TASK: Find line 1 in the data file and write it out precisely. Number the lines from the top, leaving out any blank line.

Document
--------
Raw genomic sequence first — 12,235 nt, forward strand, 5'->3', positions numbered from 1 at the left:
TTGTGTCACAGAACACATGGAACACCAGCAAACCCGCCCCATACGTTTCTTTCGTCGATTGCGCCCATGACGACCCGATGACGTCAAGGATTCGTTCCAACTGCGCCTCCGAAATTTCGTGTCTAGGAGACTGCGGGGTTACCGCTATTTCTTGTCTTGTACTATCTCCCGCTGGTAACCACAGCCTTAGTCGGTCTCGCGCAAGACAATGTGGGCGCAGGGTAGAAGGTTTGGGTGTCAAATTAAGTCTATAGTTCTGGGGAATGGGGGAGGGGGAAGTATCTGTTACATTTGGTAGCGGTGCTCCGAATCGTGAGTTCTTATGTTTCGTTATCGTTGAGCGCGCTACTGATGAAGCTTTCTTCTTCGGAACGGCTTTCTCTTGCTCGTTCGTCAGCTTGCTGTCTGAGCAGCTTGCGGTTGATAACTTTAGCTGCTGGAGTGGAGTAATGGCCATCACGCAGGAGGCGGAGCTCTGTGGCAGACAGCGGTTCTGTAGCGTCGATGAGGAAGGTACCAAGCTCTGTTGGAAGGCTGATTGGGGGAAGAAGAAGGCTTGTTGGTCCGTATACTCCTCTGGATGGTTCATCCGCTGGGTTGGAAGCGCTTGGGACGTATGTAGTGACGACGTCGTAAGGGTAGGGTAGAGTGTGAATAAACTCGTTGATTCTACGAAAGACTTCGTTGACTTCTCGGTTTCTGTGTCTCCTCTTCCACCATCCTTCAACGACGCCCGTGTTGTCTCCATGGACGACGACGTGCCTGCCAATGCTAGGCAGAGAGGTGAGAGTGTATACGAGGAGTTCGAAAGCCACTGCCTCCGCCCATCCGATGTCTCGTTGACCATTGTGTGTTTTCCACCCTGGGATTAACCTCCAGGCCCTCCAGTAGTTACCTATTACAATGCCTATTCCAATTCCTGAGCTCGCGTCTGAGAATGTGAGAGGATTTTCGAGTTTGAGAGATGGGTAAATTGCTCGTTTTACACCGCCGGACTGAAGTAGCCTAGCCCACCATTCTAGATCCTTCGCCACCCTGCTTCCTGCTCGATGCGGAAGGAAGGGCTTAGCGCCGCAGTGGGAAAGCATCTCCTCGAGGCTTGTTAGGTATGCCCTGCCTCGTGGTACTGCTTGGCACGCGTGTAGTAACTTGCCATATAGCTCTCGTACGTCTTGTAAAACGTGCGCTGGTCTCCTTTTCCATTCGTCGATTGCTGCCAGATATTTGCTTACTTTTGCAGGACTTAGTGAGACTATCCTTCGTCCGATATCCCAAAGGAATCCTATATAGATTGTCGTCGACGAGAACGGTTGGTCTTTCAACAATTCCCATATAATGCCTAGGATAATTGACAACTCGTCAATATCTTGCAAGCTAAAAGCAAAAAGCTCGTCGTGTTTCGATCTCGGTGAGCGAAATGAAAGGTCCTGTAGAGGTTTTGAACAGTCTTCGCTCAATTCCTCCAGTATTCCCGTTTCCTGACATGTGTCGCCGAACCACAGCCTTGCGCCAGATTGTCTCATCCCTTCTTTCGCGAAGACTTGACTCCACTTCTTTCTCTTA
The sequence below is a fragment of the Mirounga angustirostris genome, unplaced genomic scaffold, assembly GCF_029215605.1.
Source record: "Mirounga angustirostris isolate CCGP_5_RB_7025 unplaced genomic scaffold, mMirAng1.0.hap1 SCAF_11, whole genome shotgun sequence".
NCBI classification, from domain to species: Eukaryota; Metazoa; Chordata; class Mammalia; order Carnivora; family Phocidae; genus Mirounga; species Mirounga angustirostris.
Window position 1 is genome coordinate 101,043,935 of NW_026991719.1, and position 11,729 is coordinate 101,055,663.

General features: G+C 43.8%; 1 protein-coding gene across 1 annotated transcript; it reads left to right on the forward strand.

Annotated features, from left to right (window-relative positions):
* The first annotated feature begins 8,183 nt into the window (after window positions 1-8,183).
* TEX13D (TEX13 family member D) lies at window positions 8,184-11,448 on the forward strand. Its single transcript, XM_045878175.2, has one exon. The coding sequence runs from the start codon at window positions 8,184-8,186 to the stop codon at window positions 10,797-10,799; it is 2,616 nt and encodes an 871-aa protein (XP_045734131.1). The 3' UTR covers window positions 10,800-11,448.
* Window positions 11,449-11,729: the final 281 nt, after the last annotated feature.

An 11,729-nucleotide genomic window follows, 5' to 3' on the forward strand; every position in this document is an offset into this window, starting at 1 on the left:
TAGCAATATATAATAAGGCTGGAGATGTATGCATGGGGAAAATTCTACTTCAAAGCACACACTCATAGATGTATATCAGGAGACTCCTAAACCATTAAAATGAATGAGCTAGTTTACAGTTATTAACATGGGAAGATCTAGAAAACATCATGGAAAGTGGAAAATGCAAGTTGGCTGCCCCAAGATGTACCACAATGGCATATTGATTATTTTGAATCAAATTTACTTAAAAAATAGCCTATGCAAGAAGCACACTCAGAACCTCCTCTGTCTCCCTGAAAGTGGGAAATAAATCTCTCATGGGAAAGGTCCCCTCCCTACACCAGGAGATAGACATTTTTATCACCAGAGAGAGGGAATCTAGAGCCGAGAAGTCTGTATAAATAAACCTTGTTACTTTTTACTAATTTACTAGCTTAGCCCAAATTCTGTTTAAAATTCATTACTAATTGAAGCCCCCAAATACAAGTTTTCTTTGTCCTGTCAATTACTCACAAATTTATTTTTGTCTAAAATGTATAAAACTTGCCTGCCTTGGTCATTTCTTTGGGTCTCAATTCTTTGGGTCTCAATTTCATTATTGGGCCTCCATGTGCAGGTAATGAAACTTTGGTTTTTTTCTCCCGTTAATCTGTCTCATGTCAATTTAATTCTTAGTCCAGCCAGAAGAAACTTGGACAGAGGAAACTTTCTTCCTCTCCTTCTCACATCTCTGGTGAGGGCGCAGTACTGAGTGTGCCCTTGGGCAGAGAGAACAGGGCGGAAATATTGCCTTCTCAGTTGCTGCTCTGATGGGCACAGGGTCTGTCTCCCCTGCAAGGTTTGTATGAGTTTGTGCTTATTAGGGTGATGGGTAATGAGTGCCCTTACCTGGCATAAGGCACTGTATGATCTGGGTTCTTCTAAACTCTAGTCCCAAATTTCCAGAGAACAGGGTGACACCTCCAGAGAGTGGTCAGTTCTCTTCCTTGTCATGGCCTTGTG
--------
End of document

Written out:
Raw genomic sequence first — 12,235 nt, forward strand, 5'->3', positions numbered from 1 at the left: